Plain Error at Trial Need Only be Plain at the Time of Appellate Review

Plain Error at Trial Need Only be Plain at the Time of Appellate Review

In an interesting and someone paradoxical decision coming out of the Supreme Court, the justices decided that for an appellate court to overturn a trial court's "plain error" that was not raised at trial, the appellant need only show that the error was plain at the time of appellate review.

In Henderson v. United States the defendant was charged with being a felon in possession of a firearm; during sentencing, the judge lengthened the defendant's prison term in order to facilitate a drug rehabilitation program that would be administered in prison. Subsequently, the defendant appealed this lengthened sentence after the Supreme Court decided that lengthening of prison sentences for the purposes of rehabilitation programs was a plain legal error.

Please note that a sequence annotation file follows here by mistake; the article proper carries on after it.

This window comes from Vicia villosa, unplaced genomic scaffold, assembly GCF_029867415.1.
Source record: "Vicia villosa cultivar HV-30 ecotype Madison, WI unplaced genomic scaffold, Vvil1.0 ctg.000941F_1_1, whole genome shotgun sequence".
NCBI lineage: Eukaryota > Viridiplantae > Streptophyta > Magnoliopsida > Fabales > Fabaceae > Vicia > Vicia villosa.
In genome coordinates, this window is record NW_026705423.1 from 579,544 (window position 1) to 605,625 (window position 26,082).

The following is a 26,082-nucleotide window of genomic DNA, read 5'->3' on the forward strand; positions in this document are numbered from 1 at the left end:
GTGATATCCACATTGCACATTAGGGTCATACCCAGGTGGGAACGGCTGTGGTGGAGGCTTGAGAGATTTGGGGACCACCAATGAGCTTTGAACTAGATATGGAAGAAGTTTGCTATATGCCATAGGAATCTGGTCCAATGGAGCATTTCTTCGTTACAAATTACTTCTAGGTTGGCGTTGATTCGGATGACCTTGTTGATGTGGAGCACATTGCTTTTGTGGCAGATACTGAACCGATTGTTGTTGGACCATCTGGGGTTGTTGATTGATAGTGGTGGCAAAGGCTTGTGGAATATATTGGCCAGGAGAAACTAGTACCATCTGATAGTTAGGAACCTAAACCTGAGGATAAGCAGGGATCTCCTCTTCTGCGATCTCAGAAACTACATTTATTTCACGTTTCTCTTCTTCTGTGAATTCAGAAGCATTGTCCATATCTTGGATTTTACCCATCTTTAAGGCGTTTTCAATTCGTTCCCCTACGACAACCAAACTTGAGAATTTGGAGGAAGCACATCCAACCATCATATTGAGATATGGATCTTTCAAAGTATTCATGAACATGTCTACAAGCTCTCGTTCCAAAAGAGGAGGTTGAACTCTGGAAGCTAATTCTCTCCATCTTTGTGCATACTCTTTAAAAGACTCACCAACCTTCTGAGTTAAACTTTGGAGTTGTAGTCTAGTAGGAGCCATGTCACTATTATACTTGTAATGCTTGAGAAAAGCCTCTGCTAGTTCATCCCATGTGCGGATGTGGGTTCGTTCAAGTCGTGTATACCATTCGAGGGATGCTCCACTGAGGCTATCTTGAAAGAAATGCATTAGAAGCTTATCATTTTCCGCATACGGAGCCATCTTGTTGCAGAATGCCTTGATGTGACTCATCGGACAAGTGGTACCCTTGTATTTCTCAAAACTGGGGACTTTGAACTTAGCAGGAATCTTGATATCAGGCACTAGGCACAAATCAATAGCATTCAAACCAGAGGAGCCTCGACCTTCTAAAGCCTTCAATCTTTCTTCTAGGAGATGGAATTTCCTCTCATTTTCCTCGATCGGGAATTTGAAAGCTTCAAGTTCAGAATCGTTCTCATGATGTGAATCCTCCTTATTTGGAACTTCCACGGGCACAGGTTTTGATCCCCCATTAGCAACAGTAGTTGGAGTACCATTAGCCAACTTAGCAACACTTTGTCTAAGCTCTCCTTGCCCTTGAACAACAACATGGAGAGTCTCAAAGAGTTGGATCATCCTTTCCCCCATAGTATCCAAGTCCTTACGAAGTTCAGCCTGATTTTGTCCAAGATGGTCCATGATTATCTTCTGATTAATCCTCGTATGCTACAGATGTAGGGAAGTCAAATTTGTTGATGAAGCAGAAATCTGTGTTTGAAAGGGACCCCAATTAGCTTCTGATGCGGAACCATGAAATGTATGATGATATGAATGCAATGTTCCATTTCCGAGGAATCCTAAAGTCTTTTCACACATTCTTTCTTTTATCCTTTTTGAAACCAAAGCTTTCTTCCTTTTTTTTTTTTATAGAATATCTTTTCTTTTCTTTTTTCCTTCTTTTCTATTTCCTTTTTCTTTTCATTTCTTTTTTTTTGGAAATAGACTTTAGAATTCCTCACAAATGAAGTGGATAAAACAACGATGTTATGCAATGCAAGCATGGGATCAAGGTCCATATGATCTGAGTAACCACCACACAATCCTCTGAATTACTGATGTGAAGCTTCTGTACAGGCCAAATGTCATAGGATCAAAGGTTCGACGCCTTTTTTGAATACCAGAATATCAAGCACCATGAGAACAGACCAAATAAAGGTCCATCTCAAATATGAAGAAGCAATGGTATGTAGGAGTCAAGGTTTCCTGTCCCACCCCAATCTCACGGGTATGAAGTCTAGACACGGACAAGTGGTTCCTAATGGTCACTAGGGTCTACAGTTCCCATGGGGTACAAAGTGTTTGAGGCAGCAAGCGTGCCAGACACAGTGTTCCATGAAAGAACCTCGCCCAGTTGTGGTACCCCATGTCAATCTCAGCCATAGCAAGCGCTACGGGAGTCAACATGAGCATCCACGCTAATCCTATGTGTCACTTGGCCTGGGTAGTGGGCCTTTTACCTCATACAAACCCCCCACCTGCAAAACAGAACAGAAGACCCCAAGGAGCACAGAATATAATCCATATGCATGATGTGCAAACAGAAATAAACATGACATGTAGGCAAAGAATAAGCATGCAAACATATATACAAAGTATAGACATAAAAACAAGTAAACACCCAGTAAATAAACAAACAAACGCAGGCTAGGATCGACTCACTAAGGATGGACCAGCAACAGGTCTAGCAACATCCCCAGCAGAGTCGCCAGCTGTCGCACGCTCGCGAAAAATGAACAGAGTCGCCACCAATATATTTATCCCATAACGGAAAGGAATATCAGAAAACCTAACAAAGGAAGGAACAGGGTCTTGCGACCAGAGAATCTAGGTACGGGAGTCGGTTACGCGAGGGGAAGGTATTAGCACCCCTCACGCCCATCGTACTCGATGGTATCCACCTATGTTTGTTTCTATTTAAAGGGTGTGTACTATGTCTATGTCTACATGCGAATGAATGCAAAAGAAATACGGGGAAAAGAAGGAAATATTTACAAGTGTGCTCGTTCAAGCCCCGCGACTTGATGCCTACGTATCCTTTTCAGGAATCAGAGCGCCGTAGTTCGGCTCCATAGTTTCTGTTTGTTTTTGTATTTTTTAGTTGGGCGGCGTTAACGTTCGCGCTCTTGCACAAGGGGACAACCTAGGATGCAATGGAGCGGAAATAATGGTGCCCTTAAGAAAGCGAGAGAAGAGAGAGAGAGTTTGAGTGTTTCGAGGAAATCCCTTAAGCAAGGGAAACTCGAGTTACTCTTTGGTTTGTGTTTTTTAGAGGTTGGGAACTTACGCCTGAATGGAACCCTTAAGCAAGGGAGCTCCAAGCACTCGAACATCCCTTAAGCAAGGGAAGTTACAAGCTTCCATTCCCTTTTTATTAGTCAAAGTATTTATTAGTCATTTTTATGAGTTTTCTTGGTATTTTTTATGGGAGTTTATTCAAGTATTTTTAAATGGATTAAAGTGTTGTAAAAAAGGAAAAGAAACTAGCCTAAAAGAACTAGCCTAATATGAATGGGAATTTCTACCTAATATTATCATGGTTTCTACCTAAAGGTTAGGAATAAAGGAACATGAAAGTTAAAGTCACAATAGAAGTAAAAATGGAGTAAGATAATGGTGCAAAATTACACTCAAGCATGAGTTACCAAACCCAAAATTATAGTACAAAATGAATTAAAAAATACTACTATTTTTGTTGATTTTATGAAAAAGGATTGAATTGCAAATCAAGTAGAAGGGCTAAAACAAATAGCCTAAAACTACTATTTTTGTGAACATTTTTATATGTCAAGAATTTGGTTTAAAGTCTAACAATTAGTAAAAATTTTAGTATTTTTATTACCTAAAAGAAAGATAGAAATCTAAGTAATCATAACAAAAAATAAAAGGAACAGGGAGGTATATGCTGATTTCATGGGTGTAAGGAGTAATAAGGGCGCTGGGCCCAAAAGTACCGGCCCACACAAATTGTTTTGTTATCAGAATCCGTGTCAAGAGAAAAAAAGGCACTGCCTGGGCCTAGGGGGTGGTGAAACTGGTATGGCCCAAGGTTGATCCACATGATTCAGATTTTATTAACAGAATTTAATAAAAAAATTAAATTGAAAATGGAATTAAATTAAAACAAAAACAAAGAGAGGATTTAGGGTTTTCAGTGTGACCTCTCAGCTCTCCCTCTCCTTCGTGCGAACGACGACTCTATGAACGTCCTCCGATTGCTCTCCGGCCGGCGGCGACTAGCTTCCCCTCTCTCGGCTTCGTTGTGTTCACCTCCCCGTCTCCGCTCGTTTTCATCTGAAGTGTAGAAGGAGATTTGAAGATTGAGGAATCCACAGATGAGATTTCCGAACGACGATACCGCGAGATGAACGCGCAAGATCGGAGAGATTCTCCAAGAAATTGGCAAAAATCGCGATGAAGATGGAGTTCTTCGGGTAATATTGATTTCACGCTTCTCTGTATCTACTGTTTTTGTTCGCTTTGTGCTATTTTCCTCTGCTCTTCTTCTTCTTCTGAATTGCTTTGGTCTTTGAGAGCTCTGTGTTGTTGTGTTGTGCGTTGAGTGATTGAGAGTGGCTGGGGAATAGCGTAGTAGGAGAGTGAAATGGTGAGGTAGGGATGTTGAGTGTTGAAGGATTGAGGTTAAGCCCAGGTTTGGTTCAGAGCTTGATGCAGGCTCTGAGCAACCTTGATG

The question before the court, then, was whether it was appropriate for the Supreme Court to overturn a plain legal error that was not plain during the trial, but became clear during the appellate review. The Supreme Court held that so long as the legal error was plain by the time of the appellate review, then the appellate court was within its rights to overturn the legal error.

Citation: Henderson v. United States No. 11-9307, 2013 BL 44421 (U.S. Feb. 20, 2013)

Categories: Supreme Court
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